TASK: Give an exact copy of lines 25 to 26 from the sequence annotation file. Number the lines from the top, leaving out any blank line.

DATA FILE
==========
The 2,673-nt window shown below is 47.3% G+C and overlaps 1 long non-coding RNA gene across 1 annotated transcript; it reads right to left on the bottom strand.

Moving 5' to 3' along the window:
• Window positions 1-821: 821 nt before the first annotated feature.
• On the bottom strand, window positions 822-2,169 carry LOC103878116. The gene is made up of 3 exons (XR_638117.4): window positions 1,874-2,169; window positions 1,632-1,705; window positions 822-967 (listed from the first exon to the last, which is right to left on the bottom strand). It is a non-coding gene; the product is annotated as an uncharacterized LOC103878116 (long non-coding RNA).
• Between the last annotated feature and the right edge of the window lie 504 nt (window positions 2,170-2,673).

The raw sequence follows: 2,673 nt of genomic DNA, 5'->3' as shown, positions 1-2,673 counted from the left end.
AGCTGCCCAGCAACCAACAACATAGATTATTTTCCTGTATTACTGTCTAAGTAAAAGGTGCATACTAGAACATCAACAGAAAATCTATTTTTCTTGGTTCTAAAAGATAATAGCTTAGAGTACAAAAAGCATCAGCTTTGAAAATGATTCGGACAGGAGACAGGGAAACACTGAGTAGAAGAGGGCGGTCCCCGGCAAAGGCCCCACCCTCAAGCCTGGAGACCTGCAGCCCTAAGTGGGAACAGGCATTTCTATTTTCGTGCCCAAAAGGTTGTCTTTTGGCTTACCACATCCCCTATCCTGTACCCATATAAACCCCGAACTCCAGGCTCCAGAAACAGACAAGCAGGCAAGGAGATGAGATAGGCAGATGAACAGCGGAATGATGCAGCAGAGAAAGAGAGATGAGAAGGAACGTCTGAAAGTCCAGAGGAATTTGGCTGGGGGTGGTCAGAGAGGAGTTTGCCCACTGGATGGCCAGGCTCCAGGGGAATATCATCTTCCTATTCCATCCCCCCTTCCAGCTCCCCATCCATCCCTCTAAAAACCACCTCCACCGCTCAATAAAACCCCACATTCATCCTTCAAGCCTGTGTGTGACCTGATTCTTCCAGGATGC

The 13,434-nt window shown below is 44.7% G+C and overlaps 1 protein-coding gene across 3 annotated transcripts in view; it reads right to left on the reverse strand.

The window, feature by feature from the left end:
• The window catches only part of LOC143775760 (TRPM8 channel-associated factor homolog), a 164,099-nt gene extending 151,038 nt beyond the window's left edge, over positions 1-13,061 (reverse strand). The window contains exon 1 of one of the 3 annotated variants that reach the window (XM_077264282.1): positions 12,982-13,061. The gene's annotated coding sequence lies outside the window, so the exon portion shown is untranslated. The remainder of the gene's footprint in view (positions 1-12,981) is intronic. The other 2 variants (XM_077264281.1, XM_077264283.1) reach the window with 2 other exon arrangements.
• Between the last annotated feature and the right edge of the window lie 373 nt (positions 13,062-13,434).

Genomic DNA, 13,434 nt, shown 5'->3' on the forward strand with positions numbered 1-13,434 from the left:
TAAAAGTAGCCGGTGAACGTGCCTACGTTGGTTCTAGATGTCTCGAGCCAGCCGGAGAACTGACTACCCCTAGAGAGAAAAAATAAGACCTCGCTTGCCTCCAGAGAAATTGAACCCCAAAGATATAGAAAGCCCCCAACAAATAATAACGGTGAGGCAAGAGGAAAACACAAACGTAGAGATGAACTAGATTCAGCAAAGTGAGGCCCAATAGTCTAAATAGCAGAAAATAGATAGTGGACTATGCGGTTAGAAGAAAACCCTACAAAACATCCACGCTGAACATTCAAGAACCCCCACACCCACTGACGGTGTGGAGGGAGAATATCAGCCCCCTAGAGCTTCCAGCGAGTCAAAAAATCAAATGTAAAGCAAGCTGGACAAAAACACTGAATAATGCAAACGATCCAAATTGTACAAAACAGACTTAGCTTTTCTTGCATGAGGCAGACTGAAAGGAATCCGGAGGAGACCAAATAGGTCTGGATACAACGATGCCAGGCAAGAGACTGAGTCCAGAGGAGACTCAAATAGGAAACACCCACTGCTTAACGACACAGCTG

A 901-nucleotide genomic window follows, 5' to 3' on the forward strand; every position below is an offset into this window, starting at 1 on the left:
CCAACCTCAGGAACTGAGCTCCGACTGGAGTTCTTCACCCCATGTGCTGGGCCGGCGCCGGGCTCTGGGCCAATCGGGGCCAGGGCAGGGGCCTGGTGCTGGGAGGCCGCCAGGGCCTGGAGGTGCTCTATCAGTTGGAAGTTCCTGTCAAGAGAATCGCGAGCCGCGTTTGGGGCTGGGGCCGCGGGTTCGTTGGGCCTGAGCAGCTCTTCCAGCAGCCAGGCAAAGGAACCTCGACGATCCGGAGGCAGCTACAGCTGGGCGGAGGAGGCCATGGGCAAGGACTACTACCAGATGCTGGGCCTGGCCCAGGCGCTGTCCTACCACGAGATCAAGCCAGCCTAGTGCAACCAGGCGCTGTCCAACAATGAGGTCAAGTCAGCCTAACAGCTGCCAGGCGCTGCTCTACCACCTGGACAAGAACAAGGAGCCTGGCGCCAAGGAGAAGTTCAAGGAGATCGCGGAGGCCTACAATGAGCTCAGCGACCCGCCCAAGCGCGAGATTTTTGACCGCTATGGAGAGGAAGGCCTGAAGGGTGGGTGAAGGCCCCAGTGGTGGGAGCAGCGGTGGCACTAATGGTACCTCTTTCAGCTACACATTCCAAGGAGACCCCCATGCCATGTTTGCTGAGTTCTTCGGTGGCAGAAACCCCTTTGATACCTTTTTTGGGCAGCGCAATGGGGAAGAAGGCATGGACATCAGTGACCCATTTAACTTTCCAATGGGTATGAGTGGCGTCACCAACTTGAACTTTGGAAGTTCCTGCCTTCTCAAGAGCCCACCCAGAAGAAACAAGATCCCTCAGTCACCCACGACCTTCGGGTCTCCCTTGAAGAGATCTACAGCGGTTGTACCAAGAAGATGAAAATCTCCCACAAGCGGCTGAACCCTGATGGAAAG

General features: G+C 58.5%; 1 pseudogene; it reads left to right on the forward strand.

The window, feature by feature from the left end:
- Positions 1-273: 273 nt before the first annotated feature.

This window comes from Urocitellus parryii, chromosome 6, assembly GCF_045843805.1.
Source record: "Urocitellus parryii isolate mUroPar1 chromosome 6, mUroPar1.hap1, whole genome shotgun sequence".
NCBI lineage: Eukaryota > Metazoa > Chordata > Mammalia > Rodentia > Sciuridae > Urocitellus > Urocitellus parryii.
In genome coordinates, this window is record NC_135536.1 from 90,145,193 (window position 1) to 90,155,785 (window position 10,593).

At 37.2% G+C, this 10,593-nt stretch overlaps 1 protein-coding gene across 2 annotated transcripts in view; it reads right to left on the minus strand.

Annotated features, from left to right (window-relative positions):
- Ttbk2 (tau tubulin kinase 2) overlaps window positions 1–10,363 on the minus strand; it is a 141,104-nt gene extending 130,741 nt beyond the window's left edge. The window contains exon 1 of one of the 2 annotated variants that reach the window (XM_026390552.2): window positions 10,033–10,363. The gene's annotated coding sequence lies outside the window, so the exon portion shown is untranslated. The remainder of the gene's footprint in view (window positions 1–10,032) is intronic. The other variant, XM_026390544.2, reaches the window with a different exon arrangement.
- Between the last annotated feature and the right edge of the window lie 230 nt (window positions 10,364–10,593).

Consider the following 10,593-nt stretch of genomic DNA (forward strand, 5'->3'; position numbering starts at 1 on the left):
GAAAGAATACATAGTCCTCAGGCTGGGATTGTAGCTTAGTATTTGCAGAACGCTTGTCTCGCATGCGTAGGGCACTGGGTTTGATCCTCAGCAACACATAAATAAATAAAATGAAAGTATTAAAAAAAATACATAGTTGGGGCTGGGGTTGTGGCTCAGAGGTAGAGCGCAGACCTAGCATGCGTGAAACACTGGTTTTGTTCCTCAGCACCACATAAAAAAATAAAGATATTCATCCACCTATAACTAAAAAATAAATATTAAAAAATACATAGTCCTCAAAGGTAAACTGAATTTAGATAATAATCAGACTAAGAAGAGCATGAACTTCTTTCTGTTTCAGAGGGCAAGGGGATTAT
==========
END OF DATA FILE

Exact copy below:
- Ttbk2 (tau tubulin kinase 2) overlaps window positions 1–10,363 on the minus strand; it is a 141,104-nt gene extending 130,741 nt beyond the window's left edge. The window contains exon 1 of one of the 2 annotated variants that reach the window (XM_026390552.2): window positions 10,033–10,363. The gene's annotated coding sequence lies outside the window, so the exon portion shown is untranslated. The remainder of the gene's footprint in view (window positions 1–10,032) is intronic. The other variant, XM_026390544.2, reaches the window with a different exon arrangement.
- Between the last annotated feature and the right edge of the window lie 230 nt (window positions 10,364–10,593).